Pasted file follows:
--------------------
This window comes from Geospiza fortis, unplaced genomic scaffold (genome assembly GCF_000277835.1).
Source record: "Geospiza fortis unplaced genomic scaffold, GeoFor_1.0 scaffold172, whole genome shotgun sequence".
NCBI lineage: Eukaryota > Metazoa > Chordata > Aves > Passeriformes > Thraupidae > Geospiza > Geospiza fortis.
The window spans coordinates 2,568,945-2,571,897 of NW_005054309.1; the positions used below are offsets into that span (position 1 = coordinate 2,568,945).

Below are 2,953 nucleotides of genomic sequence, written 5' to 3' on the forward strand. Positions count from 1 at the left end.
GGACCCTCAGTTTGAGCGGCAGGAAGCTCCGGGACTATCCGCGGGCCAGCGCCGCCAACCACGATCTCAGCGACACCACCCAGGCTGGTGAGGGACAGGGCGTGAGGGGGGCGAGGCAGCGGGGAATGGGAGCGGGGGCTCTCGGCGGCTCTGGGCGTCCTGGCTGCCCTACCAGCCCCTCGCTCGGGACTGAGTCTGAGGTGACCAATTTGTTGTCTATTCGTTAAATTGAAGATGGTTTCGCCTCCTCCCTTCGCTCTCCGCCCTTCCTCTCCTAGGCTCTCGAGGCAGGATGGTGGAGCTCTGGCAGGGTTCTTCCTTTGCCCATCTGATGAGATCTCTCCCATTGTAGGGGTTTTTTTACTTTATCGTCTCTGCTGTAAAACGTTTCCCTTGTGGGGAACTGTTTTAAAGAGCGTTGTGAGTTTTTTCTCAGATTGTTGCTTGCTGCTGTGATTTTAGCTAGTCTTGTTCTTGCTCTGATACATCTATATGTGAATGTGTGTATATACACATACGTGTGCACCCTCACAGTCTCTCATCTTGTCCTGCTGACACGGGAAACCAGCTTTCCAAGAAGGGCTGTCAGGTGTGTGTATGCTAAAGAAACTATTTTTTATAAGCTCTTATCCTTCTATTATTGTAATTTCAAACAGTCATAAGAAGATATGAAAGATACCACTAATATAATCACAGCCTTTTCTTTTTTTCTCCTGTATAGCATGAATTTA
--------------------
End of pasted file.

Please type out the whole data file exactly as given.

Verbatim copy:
This window comes from Geospiza fortis, unplaced genomic scaffold (genome assembly GCF_000277835.1).
Source record: "Geospiza fortis unplaced genomic scaffold, GeoFor_1.0 scaffold172, whole genome shotgun sequence".
NCBI lineage: Eukaryota > Metazoa > Chordata > Aves > Passeriformes > Thraupidae > Geospiza > Geospiza fortis.
The window spans coordinates 2,568,945-2,571,897 of NW_005054309.1; the positions used below are offsets into that span (position 1 = coordinate 2,568,945).

Below are 2,953 nucleotides of genomic sequence, written 5' to 3' on the forward strand. Positions count from 1 at the left end.
GGACCCTCAGTTTGAGCGGCAGGAAGCTCCGGGACTATCCGCGGGCCAGCGCCGCCAACCACGATCTCAGCGACACCACCCAGGCTGGTGAGGGACAGGGCGTGAGGGGGGCGAGGCAGCGGGGAATGGGAGCGGGGGCTCTCGGCGGCTCTGGGCGTCCTGGCTGCCCTACCAGCCCCTCGCTCGGGACTGAGTCTGAGGTGACCAATTTGTTGTCTATTCGTTAAATTGAAGATGGTTTCGCCTCCTCCCTTCGCTCTCCGCCCTTCCTCTCCTAGGCTCTCGAGGCAGGATGGTGGAGCTCTGGCAGGGTTCTTCCTTTGCCCATCTGATGAGATCTCTCCCATTGTAGGGGTTTTTTTACTTTATCGTCTCTGCTGTAAAACGTTTCCCTTGTGGGGAACTGTTTTAAAGAGCGTTGTGAGTTTTTTCTCAGATTGTTGCTTGCTGCTGTGATTTTAGCTAGTCTTGTTCTTGCTCTGATACATCTATATGTGAATGTGTGTATATACACATACGTGTGCACCCTCACAGTCTCTCATCTTGTCCTGCTGACACGGGAAACCAGCTTTCCAAGAAGGGCTGTCAGGTGTGTGTATGCTAAAGAAACTATTTTTTATAAGCTCTTATCCTTCTATTATTGTAATTTCAAACAGTCATAAGAAGATATGAAAGATACCACTAATATAATCACAGCCTTTTCTTTTTTTCTCCTGTATAGCATGAATTTA